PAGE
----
What I Learned This Year 2012 #14: Brian Cummings

By Egotist / /

This year, I’ve learned the power of saying “Yes.”
Often in my career, I have waited until the timing feels just right or until I feel ready before I tackle a new challenge. It’s always, “When I get free time, I’m going to make that phone call” or play with the newest camera. Well, life doesn’t quite work like that. Life is, “Hey, I got an extra ticket to a show in Cleveland for tonight. We can get there and back by morning. You in?” Rarely does it check with your day planner or ask if you can schedule some time.

I’ve learned that when the phone rings or the someone knocks on the door (except on Saturday mornings), it’s an opportunity to say, “Yes”. What do I mean by saying yes?
I believe in setting goals and having a plan, but I’ve learned that universe takes all those plans, reads them, and sends you the oddest friend requests you’ve ever seen. The packaging doesn’t look like what you ordered, but it’s definitely for you. By saying, “Yes,” I am saying that I am open to the opportunity to learn, the chance to grow, and the chance to fail (failure is one of the greatest things you can experience). I’ve learned that you are never ready until you just do it. I’ve stood on the high dive for years, waiting for the courage to jump in. By saying “Yes,” I let life push me off the board. Sometimes I do a killer jack knife, and sometimes it’s a big ol’ belly flop.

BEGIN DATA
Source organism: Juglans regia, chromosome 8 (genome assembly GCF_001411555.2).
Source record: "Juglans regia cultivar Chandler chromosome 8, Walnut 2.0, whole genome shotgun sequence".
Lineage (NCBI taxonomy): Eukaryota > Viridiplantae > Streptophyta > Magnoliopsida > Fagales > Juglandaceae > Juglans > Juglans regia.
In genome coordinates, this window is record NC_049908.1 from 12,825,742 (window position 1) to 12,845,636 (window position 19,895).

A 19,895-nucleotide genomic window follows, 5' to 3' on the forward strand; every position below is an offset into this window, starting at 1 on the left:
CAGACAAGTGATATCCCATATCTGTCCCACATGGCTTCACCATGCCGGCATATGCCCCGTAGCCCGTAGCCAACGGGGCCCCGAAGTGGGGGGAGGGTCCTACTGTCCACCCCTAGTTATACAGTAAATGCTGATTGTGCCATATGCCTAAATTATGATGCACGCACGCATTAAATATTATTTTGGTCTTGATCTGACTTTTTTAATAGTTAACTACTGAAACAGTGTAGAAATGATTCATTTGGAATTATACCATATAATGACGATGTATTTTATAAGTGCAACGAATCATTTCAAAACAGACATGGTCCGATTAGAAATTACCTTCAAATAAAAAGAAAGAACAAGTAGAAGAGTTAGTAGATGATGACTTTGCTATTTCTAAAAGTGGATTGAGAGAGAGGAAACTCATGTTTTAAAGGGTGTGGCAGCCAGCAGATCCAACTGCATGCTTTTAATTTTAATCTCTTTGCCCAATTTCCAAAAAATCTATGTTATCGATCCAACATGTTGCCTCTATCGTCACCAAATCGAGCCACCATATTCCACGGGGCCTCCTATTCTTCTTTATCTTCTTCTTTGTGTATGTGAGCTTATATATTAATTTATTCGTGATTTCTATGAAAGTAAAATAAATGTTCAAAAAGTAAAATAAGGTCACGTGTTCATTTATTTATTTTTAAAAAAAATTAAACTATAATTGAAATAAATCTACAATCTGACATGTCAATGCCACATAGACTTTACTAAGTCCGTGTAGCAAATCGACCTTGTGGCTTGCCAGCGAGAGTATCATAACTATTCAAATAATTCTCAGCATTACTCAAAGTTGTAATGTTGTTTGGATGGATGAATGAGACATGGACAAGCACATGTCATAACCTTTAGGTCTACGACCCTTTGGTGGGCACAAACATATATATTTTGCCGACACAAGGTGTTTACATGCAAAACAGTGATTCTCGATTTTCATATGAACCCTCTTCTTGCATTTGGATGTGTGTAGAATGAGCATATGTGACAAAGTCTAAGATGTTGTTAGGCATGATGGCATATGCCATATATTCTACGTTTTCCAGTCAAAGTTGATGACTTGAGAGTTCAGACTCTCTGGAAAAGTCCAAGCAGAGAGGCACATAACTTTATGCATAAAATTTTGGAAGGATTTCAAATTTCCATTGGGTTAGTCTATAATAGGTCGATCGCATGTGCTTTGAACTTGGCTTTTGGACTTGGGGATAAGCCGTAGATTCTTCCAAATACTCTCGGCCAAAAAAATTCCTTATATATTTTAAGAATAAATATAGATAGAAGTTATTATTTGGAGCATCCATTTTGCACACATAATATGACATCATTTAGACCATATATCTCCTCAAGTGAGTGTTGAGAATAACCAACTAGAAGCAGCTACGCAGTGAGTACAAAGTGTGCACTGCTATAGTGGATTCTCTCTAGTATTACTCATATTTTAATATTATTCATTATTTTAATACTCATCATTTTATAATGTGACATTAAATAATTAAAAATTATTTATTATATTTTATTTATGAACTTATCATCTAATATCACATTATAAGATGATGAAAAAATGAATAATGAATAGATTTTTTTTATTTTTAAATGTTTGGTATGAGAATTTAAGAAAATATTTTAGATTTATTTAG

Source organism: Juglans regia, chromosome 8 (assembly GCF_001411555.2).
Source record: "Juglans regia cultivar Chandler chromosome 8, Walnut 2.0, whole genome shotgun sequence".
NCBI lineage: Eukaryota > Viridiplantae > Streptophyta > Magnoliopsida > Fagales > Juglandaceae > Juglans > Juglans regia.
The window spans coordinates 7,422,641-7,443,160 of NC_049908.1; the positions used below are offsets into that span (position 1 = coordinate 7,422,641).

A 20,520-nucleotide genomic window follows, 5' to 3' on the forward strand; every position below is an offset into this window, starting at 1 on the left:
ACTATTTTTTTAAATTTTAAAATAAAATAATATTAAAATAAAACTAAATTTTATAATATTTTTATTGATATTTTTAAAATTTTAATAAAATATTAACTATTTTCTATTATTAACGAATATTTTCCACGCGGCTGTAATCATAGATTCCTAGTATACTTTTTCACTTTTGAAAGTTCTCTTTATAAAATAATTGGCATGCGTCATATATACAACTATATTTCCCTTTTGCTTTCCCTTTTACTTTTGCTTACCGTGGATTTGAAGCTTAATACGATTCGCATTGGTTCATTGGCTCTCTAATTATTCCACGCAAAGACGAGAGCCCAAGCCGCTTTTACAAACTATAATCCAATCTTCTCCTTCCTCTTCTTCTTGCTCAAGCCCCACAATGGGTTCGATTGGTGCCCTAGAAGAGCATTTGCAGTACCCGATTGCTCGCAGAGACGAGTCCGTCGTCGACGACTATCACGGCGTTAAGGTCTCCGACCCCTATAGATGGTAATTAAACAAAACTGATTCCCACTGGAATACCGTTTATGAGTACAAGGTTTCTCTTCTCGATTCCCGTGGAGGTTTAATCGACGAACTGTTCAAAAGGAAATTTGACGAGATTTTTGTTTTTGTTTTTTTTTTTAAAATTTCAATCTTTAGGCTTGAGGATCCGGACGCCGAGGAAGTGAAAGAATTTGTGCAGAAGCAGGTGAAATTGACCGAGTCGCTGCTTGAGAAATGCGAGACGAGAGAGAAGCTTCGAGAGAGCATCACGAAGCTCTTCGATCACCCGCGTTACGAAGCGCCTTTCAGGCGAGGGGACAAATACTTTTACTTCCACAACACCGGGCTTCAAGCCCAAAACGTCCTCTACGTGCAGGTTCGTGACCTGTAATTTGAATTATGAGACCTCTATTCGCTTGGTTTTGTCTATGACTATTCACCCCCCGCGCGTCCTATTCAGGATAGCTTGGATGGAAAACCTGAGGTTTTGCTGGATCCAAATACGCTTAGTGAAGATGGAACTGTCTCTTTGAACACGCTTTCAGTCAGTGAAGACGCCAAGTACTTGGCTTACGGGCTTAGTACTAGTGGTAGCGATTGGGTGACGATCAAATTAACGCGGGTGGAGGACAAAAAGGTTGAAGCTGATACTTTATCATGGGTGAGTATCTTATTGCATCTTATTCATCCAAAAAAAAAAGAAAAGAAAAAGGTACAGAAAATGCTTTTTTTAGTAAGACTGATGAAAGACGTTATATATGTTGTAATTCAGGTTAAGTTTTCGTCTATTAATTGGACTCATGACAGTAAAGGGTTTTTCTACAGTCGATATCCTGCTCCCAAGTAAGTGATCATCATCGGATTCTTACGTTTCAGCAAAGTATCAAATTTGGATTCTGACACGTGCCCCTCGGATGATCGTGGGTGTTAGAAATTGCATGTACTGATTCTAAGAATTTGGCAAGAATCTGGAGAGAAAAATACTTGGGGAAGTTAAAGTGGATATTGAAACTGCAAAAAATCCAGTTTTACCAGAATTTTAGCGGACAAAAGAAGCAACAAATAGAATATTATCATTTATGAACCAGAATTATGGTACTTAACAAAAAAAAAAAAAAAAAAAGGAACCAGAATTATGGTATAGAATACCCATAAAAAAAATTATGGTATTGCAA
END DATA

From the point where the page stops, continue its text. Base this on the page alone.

The point is, the doubting and speculating is gone. I’ve done it. I got my feet wet.

… I’ve also learned the power of saying “No.”
While “Yes” can open so many doors, I’ve also learned that saying “No” sometimes can make sure that I am available to say “Yes.” Not to be hypocritical, but by saying “No” from time to time, we can be open for the good things that are about to come. Whether it’s out of fear or desperation, we are all tempted to say “Yes” to opportunities that we know are not what we want. How do we know when to say “No?” I’ve learned that it’s about being honest with myself and trusting my gut. Sometimes, the opportunity is exactly what it sounds like. Nothing more. Therefore, being honest about what I expect to gain or lose helps me with my decision.

I guess what I’ve really learned is that when the timing doesn’t seem right, or the request scares me just a bit, “Yes” may just be the answer. And if my gut says “No”, run like hell.